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China Falls Short in its Tobacco Control Obligations

Note: World Lung Foundation united with The Union North America. From January 2016, the combined organization is known as “Vital Strategies.”

(New York, New York) -World Lung Foundation commented on the status of Chinese tobacco control as the deadline passed for implementing certain policy measures required under the Framework Convention on Tobacco Control, a treaty China ratified in 2005 and that came into force in 2006. China is scheduled to deliver a report on its progress this month.

Dr. Judith Mackay, Senior Advisor, World Lung Foundation, said: “Signing this treaty was a major step forward for reducing tobacco use in China where one million people die every year from tobacco-related illnesses. This number could grow to two million people by 2020 if nothing is done. The Chinese government, however, has fallen short in implementing the treaty’s provisions. Cigarettes remain very cheap in China; smokefree laws have only been attempted in a handful of sub-national jurisdictions; tobacco companies continue to promote and advertise their products and cigarette pack warnings contain weak text-only messages. Moreover, tens of millions of Chinese citizens still do not fully grasp the health consequences of tobacco use, which means public education is badly needed.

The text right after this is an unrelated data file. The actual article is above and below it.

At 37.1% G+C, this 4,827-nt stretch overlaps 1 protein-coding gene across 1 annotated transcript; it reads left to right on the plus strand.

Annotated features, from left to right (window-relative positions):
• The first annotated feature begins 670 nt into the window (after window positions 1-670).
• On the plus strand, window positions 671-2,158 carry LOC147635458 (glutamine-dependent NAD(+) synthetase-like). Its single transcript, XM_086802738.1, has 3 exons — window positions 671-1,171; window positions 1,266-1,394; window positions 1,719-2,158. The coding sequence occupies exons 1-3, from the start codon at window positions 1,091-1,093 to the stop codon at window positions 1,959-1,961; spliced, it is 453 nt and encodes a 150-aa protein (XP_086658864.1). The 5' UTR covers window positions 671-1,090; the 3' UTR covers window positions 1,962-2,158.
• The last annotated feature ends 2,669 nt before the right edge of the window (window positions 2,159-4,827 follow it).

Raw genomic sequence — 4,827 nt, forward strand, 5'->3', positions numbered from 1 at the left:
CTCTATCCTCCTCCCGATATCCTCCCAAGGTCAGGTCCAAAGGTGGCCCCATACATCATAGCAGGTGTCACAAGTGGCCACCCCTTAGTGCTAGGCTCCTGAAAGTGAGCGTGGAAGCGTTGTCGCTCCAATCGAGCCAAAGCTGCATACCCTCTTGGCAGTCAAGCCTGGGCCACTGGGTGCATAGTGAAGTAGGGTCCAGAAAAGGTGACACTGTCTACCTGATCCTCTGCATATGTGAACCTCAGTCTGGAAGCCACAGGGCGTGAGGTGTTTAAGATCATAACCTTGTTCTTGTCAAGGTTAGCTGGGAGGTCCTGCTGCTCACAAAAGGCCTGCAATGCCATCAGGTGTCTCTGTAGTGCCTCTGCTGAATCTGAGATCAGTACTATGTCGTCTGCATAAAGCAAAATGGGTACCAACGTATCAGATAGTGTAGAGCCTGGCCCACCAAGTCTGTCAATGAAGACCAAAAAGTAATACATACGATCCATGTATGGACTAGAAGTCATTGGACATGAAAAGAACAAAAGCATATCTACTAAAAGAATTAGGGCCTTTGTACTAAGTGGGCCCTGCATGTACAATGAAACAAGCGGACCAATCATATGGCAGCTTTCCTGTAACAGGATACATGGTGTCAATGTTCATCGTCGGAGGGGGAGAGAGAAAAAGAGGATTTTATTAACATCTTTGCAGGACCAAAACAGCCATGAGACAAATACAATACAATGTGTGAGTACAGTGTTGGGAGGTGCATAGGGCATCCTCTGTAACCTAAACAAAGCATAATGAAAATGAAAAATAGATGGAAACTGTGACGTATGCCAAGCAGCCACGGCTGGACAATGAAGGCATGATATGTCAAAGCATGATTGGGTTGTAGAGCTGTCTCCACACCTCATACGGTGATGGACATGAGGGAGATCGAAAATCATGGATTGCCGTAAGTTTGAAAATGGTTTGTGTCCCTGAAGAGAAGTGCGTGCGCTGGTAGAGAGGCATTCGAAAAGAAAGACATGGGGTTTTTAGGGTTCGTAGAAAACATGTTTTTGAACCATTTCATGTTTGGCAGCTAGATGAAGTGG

Such measures have been put into place in Hong Kong, Japan, Singapore, Taiwan and Thailand with positive results. When strong tobacco control measures were put in place, male smoking rates decreased in these and many countries around the world. While every country including China sees itself and its challenges as unique, in the Western Pacific and worldwide tobacco is the same. The health effects are the same, the obstacles are the same, and what needs to be done is the same. China only differs from its neighbors in the size of the problem.

We strongly urge the Chinese government to comprehensively ban tobacco advertising, promotion and sponsorship and implement completely smoke-free indoor workplaces, public places and public transport as a minimum. Raising the price of tobacco, bringing tobacco package warnings up to international standards and conducting strong mass media education campaigns would dramatically improve Chinese public health and show that China is serious about its health commitment to its citizens and its treaty promises to the international community.”